A few months back, I noticed a change in the way that I was training, specifically my Jiu Jitsu. When my opponent was attempting to out maneuver me, I found that instead of working to keep my position, I would allow them to pass with ease. I typically pride myself in grinding my way through adversity, so this was extremely uncharacteristic of me. I took a few weeks to analyze my training regimen and performance output to see if I could pinpoint what had changed.
As I evaluated myself, I took some time to research motivation and how that affects performance, particularly in sports. I found an interesting study focusing on an expanded sports motivation scale. This study helped me evaluate myself and why I train the way I do.
The authors described three main types of motivation: intrinsic, extrinsic, and amotivation. Intrinsic motivation (IM) is when someone participates for the enjoyment of the action without regard to material rewards or external influence.[1-5] Extrinsic motivation (EM) is participating in an activity for the end result and not for activity itself.[1-5] The individual is propelled to action for the external rewards. Amotivation is lacking motivation in general, causing the individual to quit performing the behaviors.[1-5] For athletes, this means they may quit an aspect of training or participating in their sport all together.
IM breaks down into three sub-categories: IM to know (curiosity, exploration, etc.), IM towards accomplishments (mastery motivation, create unique accomplishments), and IM to experience stimulation (aesthetic experiences, fun, enjoyment, etc.). [1-5] EM also has three sub-categories: external regulation (to receive praise or avoid criticisms), introjection (external source has been internalized into feelings of anxiety, guilt, or shame), and identification (the person chooses to perform the action because they believe it’s important i.e., helps them grow as a person, reach personal goals, etc.)[1-5] Although, I don’t believe it has to be one over the other but probably more of a spectrum.
I believe that self criticism should be accompanied with a healthy dose of introspection. After examining myself and my training, I found that for Jiu Jitsu I am intrinsically motivated towards accomplishments. I enjoy the challenge of the movements and concepts, and I enjoy putting them to practice in real time against a resisting opponent. Since Jiu Jitsu is a never ending challenge, I have no problem mustering the motivation to continue making each training session.
However, when it comes to other aspects of my training such as cardio, I’m extrinsically motivated by identification. Meaning, I don’t enjoy the 50-80 flights of stairs I run every other day. I only exercise like this because I know how important having good cardio is for self defense. I guess you could say, a means to an end.
Since I’m extrinsically motivated by identification for cardio, when training I listened to speeches that I found motivating (before this year, I didn’t listen to anything while working out). When reaching a point where I felt tired, the audio helped me push myself and grind through the misery. However, when I would roll (live sparring in Jiu Jitsu), as I mentioned earlier, I would allow people to pass my defense without much resistance.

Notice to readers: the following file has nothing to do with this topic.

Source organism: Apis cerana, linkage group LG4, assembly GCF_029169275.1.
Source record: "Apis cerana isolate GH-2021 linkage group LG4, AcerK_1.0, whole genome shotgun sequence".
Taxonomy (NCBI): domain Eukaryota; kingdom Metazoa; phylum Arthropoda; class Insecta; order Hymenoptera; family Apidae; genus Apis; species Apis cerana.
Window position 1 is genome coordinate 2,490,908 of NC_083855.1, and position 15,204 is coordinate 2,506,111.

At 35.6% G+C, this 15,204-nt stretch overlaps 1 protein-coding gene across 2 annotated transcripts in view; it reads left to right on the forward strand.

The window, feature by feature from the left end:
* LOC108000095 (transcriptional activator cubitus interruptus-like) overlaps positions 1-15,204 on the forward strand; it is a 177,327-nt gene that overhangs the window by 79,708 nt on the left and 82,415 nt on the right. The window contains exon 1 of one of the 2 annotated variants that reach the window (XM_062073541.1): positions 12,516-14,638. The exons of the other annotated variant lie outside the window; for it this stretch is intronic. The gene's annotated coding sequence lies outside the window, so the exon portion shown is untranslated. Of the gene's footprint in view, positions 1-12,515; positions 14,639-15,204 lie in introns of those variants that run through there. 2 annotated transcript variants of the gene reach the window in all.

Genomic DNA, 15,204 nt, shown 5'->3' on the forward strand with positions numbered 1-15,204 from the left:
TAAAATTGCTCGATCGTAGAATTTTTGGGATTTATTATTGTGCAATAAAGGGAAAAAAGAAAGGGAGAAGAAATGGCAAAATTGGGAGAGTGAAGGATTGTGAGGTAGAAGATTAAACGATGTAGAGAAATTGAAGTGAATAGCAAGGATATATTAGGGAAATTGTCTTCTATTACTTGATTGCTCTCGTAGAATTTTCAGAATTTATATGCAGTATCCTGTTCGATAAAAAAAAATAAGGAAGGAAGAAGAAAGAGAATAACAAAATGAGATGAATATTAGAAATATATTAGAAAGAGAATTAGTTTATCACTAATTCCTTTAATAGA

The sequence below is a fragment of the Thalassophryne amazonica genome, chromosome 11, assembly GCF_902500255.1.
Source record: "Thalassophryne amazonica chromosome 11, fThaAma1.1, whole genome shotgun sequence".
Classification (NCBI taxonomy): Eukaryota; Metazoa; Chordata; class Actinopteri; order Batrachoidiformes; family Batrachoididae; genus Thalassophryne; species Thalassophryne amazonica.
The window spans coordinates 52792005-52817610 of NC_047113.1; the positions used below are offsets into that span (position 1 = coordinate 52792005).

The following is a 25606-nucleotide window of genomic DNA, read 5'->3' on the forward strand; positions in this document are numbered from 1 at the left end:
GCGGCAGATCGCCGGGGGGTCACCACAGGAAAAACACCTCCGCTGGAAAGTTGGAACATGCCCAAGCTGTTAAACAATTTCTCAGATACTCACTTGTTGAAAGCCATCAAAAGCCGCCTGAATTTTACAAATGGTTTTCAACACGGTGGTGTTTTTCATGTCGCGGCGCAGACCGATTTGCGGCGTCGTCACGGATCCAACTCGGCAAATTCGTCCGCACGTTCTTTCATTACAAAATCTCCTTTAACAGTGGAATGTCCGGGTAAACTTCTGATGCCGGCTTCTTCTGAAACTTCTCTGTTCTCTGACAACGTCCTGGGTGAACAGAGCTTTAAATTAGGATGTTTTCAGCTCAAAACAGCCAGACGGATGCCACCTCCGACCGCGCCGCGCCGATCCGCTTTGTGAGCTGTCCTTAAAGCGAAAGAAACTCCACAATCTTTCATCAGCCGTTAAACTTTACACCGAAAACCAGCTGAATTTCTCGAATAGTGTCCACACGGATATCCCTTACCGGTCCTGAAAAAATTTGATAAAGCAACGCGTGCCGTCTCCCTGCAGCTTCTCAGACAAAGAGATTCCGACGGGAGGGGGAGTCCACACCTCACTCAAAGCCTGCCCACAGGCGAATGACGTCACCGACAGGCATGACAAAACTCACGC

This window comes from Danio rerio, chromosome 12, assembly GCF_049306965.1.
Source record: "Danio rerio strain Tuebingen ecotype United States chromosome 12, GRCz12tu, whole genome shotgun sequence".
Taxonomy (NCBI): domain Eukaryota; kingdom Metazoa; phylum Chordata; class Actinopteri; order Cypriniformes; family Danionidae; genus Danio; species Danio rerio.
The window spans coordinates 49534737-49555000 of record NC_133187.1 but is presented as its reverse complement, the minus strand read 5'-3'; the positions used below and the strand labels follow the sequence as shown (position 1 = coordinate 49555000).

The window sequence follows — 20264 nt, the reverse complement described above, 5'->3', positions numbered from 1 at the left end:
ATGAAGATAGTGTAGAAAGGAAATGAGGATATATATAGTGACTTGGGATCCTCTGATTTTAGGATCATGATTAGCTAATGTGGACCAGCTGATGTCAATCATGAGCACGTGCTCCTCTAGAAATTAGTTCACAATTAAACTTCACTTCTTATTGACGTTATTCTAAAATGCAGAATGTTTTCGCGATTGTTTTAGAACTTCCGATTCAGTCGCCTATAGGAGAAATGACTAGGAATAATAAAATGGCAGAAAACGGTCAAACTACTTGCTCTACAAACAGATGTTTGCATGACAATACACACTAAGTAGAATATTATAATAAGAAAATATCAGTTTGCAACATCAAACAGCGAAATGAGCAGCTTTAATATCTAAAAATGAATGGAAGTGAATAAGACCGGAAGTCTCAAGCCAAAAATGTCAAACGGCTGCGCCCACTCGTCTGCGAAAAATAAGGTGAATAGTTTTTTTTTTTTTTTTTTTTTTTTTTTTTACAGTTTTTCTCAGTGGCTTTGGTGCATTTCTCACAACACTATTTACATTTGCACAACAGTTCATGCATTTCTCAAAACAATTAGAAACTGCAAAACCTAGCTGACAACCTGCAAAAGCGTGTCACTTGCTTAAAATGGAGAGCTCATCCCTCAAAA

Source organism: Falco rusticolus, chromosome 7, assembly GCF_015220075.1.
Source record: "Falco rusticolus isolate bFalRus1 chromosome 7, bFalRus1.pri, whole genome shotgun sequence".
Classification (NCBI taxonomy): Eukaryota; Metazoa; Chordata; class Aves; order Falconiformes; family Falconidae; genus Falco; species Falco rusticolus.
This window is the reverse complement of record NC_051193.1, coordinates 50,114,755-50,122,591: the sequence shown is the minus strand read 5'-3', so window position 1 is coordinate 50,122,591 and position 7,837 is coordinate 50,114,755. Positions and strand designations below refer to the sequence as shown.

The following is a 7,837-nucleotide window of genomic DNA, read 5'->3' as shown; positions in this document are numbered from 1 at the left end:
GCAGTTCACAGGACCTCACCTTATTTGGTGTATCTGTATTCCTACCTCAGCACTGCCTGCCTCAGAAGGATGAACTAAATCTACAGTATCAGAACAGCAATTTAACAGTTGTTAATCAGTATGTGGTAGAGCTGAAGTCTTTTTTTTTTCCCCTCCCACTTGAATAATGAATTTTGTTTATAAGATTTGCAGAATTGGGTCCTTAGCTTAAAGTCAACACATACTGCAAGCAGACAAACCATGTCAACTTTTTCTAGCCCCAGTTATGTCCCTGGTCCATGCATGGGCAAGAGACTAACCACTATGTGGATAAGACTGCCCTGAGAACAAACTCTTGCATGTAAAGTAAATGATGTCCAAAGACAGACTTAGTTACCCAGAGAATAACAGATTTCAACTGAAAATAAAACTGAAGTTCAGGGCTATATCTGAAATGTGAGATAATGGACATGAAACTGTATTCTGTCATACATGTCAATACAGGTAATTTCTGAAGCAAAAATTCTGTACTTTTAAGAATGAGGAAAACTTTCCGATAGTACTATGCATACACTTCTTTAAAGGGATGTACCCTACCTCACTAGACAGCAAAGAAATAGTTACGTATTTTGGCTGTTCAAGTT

I decided to stop listening to any type of audio while doing the EM workouts. I found that it was more difficult at first but became easier as time went on. I replaced the external audio with my own voice as internal dialog. I quickly found that my live sparring began to change. I pushed myself more and wouldn’t let anyone out maneuver me without putting in some hard work (unless it’s for a specific reason i.e., helping a less experienced person practice, setups, etc.).
Motivation is the driving force behind any action or inaction, like pushing myself when running the stairs. However, motivation can be fleeting. Having the discipline to ignore the motivation for inaction is the key. Motivation without discipline is the path to a weak mindset, just as, motivation with discipline is the path to a strong mindset. It doesn’t matter if that mindset is for grinding through physical activity, geared toward personal safety, or being positive and happy.
I came to the realization that using external motivation to take my mind off the discomfort was hurting my mindset. I’m not saying that this would be the case for everyone or that listening to music or audio for motivation is necessarily a bad thing. I can, however, make the argument that in life, whether it’s a hard workout, difficult time, or a self defense situation where we may be in the fight for our lives, we don’t always have more than our own voice to help us grind through that adversity. Which is why it’s vital for us to create a strong mindset and for me listening to my own voice in times of discomfort helped bring that back.
This experience took me back to my Marine Corps days of embracing the suck, relishing in adversity, taking pride in the pain, and liking it. As I’ve done this over the last few weeks, I must say my training and Jiu Jitsu have continued to improve faster than it did before and I’ve felt my motivation towards cardio start to shift from EM to IM.
In the end, it really comes down to doing what is best for your mindset. If and when the outcome of your training isn’t going in the direction you want, it’s very important to examine your methodology to be able to make the appropriate changes that will bring the desired outcome.
1-5 Pelletier, L. G., & Tuson, K. M. (1995). Toward a new measure of intrinsic motivation, extrinsic motivation, and amotivation in sports.. Journal Of Sport & Exercise Psychology, 17(1), 35-53.